Cassandra beckons, and her hands are human enough. They are missing fingers, there are no fingers at all. Just a sort of rectangular webbing, stretched across two prongs. I reach back, and faster than I know it, I am in her embrace again. Her blue mists expel outwards from the vents in her caprice, probing at my lips. And again I let her in, this time leaning towards her, towards the smooth neck that could have been Cassandra’s.
The earth slopes away beneath our feet. I see now that her own legs extend deep into the crust. She is like an obelisk, a pillar of stone, whose roots might reach the center of the planet. But as the ground gives way, she holds onto me. Her arms are strong and unrelenting, and I know we are safe as we descend, intertwined, into the earth. Into a network of roots that extends just below the surface, sticky and thick, vibrating with a life-force that I know will be mine.
The earth buries me, inch by inch, and the roots crawl upward, engulfing us.
Those closest to me begin to peel until they are covered with something like trichobothria: the fine hairs on a spider’s arm. And then those razor-sharp hairs are in me. Pricking me at every surface. My throat tries a scream, but the mouth has piled too high onto my tongue, between my teeth. Even a muffled groan is beyond me.
The hairs of the root drill fine holes and work their way into my skin, into my bloodstream and bone.
Cassandra hums inside my veins.
Her song has no words.
We’ve gone so far beyond that.
There is no separation between what she thinks and what I think. We are two shades of gray, two breaths of strange, foreign air, intermingling together in the mists that were built in this soil, in the atmosphere that had been tailor made for the body I had once been.
My hunger becomes her hunger, and we are insatiable. Delicate synapses, marrow, a menagerie of hormones and liquids and flesh. We devour ourselves, morsel by morsel. Milligram by milligram because there is no sating this emptiness and there is no telling when the next meal will come. So, we may as well take our time.
Thin filaments run the length of our body. We become the exoskeleton, the brain, the neurons from which its malignant intelligence alight. It stretches arms thin; it pulls skintight. In the eons to come, this body will become an obelisk, like those who came before it. An unmarked tombstone for the unremembered and unmourned.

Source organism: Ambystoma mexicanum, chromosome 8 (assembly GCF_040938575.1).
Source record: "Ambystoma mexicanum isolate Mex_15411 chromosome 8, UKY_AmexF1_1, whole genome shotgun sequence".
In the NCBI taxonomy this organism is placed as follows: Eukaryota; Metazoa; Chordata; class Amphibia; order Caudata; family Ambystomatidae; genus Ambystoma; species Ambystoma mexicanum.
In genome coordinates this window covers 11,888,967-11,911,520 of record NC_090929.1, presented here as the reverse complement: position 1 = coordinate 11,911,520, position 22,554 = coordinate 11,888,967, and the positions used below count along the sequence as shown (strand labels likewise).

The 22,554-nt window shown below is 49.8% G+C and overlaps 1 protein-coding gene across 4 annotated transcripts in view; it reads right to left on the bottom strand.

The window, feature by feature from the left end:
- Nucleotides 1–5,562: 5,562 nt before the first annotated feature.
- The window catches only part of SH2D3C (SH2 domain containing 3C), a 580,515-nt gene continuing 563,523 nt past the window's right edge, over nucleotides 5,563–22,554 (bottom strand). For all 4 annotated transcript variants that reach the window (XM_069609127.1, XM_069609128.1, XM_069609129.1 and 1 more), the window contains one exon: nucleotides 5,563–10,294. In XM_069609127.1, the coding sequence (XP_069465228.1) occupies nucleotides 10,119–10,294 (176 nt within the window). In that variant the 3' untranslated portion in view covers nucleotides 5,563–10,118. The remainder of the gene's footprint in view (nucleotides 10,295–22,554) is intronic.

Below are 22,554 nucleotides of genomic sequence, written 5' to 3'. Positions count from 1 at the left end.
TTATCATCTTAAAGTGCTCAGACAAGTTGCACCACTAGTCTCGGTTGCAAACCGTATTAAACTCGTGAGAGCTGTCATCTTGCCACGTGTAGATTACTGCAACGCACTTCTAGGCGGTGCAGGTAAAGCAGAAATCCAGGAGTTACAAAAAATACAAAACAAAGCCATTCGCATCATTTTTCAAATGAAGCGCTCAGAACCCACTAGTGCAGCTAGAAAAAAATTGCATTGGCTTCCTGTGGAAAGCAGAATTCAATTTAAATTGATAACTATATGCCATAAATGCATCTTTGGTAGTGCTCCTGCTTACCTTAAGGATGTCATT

We—It—will forget that there was ever a life before this everlasting pain of slow devouring. But until then, we dig into this new brain, pulling forth memories of places it wished it had known, before the great cataclysm reduced what had been a beautiful country to dust. The dense jungles of the Philippines, its rolling hills, its vast oceans.
Then, next, even more succulent than dreams come the memories. The sweet and the bitter and the mundane. Each more tender than the last.
Cassandra in a dive bar. Cassandra in a bed. Cassandra on a doorstep of a house that We—She—It refused to call home. A compendium of other faces. Coworkers and family and friends.
For the next human, we will be able to replicate a perfect copy. A lure to mingle with our cerulean breath, until they are pliant in our mouth. But for now, our crust contracts. Our purple skies give way to an airless vacuum of space. We pull ourselves tight and small, until we are an asteroid, hurtling through space amongst one hundred thousand others.
We cast wide a net that can’t be perceived with light. Strange, vibrating threads of a web that anchor to the nearby stars, which are younger still than We.
Another ship will come. Maybe not for another millennium. But we will exist long after the sun bursts and a new one is born in its place. Until new life comes to seek something in the void.